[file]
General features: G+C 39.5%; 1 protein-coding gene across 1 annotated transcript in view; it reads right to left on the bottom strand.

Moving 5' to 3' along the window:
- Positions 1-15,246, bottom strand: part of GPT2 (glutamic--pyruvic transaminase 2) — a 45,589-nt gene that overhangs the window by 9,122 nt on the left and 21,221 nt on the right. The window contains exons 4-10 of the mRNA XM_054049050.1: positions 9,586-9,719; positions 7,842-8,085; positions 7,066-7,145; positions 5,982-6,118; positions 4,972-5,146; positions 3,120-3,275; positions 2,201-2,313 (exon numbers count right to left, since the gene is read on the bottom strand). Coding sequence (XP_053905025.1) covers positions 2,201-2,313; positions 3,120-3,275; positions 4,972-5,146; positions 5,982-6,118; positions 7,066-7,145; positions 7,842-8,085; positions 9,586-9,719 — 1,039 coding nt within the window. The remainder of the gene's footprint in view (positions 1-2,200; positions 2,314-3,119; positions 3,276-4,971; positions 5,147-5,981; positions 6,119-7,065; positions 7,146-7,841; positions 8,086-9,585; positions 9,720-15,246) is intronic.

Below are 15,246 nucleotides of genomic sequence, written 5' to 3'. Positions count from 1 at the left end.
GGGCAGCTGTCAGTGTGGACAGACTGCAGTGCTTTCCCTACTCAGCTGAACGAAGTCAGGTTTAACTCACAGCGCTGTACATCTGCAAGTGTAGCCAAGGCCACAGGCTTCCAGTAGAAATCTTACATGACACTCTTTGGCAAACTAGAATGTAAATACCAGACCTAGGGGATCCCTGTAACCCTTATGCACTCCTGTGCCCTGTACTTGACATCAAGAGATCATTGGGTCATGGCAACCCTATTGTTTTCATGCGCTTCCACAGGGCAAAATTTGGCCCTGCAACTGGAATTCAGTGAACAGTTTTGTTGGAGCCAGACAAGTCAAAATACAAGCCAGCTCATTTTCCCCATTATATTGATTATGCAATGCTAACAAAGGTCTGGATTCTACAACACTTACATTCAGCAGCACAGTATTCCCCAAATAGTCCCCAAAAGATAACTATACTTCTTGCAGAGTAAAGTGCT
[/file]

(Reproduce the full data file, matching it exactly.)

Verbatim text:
General features: G+C 39.5%; 1 protein-coding gene across 1 annotated transcript in view; it reads right to left on the bottom strand.

Moving 5' to 3' along the window:
- Positions 1-15,246, bottom strand: part of GPT2 (glutamic--pyruvic transaminase 2) — a 45,589-nt gene that overhangs the window by 9,122 nt on the left and 21,221 nt on the right. The window contains exons 4-10 of the mRNA XM_054049050.1: positions 9,586-9,719; positions 7,842-8,085; positions 7,066-7,145; positions 5,982-6,118; positions 4,972-5,146; positions 3,120-3,275; positions 2,201-2,313 (exon numbers count right to left, since the gene is read on the bottom strand). Coding sequence (XP_053905025.1) covers positions 2,201-2,313; positions 3,120-3,275; positions 4,972-5,146; positions 5,982-6,118; positions 7,066-7,145; positions 7,842-8,085; positions 9,586-9,719 — 1,039 coding nt within the window. The remainder of the gene's footprint in view (positions 1-2,200; positions 2,314-3,119; positions 3,276-4,971; positions 5,147-5,981; positions 6,119-7,065; positions 7,146-7,841; positions 8,086-9,585; positions 9,720-15,246) is intronic.

Below are 15,246 nucleotides of genomic sequence, written 5' to 3'. Positions count from 1 at the left end.
GGGCAGCTGTCAGTGTGGACAGACTGCAGTGCTTTCCCTACTCAGCTGAACGAAGTCAGGTTTAACTCACAGCGCTGTACATCTGCAAGTGTAGCCAAGGCCACAGGCTTCCAGTAGAAATCTTACATGACACTCTTTGGCAAACTAGAATGTAAATACCAGACCTAGGGGATCCCTGTAACCCTTATGCACTCCTGTGCCCTGTACTTGACATCAAGAGATCATTGGGTCATGGCAACCCTATTGTTTTCATGCGCTTCCACAGGGCAAAATTTGGCCCTGCAACTGGAATTCAGTGAACAGTTTTGTTGGAGCCAGACAAGTCAAAATACAAGCCAGCTCATTTTCCCCATTATATTGATTATGCAATGCTAACAAAGGTCTGGATTCTACAACACTTACATTCAGCAGCACAGTATTCCCCAAATAGTCCCCAAAAGATAACTATACTTCTTGCAGAGTAAAGTGCT